Of course technique trumps equipment. But equipment must complement and enable one's technique and game. A junior looper isn't going to get by with plain Sriver with the plastic ball, whereas someone used to the short game of Mark V might not be able to get used to the bounciness of Omega VII.

But for your average club offensive player, which makes up a very large part of the club player market, they're looking upwards in the market - they always tend towards something faster and spinnier. Their shortlist might range from Vega Intro through to Dignics 05. (Notice I started at Vega Intro, not Sriver.)

These 'mid-level' rubbers are trying covering basically everything that falls between Vega Intro and Dignics 05. Since they're not at the beginner or highest-ends of the market, they're quite naturally (in marketing terms) in the mid-range, even if they were upper end previously.
 
This user has no status.
This user has no status.
Member
Dec 2019
115
30
217
Marko, what are you thoughts on Vega X? What thickness are you using? Have you tried Vega Pro before, if so how does X compare to it and other runners you've tried?

I haven't tried vega pro, but i have tried asia witch is faster but has less spin and control then vega x. Mxp is the same way. I have tried tibhar genius too, the spin is close considering vega x is newer, and the speed is close, vega x a bit faster. I haven't relly tried a lot of other rubbers (pretty new in the sport), hope this helps.
Edit: I have seen some people ask about arc. It is medium, higher than vega asia and lower than mxp in my experiance.
 
Last edited:
  • Like
Reactions: thomas.pong
This user has no status.
This user has no status.
New Member
Jan 2020
3
1
4
Any blade you choose, would reccomend to have some flex, not being too stiff. I dont relly know a lot. You can start a thread if you want, there are some members that will know to tell you more. I was just saying you should be more specific with it.
Ah ok thanks, i will do that
 
  • Like
Reactions: Marko
Honestly, how many of those who say that plastic ball and Sriver/Mark V doesn't work have played this rubber over some period of time? Did any of you really know what it felt like playing with 38mm and speed glue? (I have and to be honest, the rubbers which for me felt like playing speed glued rubbers were Tibhar Sinus and Nimbus so one of the first generation of ESN rubbers)
I'm always amazed how good Stiga Mendo and Mendo Energy play. I always try new blades with those rubbers.
 
This user has no status.
OK, I'm after first training with Vega X and I can share my first impressions with You. Xiom claimed that X is a succesor of Vega Pro and it's difficult to disagree with that. I have no problem to switch from VP to VX and after first shots/blocks I felt like I was playing with this rubber for a long time. It shows that parameters of VX and VP are very similar, but... In my opinion VX is slightly faster and has more rotation that older sister ;) At the same time I felt that control was definitely greater and even more accurately than with VP I could put the ball in the place of the table where exactly I wanted. The opening topspins also works very well and opponents had more problems with them. The block with this rubber is amazing. I had impression that VX is less sensitive to the opponent's rotation than VP. However, with serves I generate more spin than with VP. Other elements like controlled shots or push were played with a tons of control. To sum up- I definately stay with Vega X- the younger sister from XIOM :) Rubber creates more possibilities in attack while still maintaning great control. Playing with this rubber is pure pleasure and I think I will stay with it for a long time ;) if You have any questions just ask me ;)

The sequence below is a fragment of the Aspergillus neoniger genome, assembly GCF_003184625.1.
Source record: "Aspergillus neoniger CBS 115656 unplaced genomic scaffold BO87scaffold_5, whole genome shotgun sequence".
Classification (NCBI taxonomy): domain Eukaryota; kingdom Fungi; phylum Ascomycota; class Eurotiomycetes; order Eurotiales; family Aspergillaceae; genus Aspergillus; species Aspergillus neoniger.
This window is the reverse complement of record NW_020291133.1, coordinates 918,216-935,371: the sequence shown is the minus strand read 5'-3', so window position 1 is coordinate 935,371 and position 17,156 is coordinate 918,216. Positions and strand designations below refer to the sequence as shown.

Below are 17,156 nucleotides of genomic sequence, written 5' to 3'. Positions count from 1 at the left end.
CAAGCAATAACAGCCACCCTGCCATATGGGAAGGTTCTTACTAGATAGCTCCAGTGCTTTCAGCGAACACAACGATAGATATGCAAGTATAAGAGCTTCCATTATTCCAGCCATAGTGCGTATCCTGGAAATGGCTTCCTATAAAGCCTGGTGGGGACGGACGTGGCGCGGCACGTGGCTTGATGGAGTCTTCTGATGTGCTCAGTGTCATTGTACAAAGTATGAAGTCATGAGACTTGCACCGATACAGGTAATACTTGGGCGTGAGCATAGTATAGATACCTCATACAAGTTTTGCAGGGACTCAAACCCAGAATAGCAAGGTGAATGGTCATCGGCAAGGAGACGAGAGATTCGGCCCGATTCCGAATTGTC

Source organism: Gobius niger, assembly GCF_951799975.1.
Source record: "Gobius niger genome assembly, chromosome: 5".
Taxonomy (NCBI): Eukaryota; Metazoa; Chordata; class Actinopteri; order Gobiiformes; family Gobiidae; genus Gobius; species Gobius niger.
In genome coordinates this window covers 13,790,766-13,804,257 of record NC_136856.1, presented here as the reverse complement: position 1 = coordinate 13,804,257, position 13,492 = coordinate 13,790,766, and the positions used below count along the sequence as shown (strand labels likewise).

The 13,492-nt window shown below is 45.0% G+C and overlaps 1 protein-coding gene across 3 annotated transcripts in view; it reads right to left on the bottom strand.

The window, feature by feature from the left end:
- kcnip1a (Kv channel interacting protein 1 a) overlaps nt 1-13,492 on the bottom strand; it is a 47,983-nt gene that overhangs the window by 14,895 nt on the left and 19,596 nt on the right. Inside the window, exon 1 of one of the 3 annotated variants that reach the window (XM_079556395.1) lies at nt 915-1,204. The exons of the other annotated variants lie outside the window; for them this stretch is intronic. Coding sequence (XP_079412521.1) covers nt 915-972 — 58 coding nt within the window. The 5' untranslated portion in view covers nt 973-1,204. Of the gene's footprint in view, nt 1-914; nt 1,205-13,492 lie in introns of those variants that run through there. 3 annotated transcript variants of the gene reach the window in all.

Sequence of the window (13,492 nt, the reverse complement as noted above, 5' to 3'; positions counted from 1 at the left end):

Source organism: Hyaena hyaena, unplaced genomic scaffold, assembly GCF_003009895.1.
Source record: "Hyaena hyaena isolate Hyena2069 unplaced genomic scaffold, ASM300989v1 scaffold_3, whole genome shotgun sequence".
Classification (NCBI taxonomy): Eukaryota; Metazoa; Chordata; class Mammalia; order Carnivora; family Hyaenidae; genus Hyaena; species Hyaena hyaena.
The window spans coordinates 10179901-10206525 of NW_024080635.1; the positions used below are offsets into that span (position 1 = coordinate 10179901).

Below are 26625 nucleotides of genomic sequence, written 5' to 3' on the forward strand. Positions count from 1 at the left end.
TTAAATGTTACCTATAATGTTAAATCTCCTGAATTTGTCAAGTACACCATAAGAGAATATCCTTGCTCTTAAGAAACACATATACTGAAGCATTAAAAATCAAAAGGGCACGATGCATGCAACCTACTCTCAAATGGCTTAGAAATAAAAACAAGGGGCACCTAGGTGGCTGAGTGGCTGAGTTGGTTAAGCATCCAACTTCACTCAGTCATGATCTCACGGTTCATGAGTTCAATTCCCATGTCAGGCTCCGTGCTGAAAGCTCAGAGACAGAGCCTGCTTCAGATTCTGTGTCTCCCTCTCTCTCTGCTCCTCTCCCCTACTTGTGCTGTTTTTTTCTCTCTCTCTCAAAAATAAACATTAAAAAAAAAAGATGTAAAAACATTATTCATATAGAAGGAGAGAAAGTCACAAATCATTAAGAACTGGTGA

• Like
Reactions: yoass
This user has no status.
This user has no status.
Member
Oct 2019
195
95
451
Comparison between X and Powergrip would've made this review much more valuable. The rubbers are at the same price point and have similar weight and hardness. They are also close in speed and spin from what I could surmise. Moreover, Dan just reviewed Powergrip a couple of months back so it should be easy to draw some parallels.

My deep suspicion is that the fear that such comparison would alienate sponsors results in these half-baked reviews.
 
This user has no status.
This user has no status.
Well-Known Member
Apr 2014
1,557
1,150
2,749
Read 3 reviews
Playing with this rubber is pure pleasure and I think I will stay with it for a long time ;) if You have any questions just ask me ;)

What I find interesting: according to your signature you play Dignics 80 on the other side. On a German forum, people currently compare Vega X and D80, find them similar and even prefer the Vega, and that just not because of the cheaper price.

You do not seem to think they are similar at all, otherwise you´d probably replace the costly Dignics with Vega X?

I am afraid on the German forum this is hyped by a few people, and while over here Vega Pro is considered a nice enough, controlled rubber, over there some still think it is a useful alternative to tenergy05 (I think maybe up to 50 % of the tenergy´s power quite similar in playing characteristics, but not more).

So tell me please, Dignics80 and Vega X, how many miles apart?
 
  • Like
Reactions: thomas.pong
Top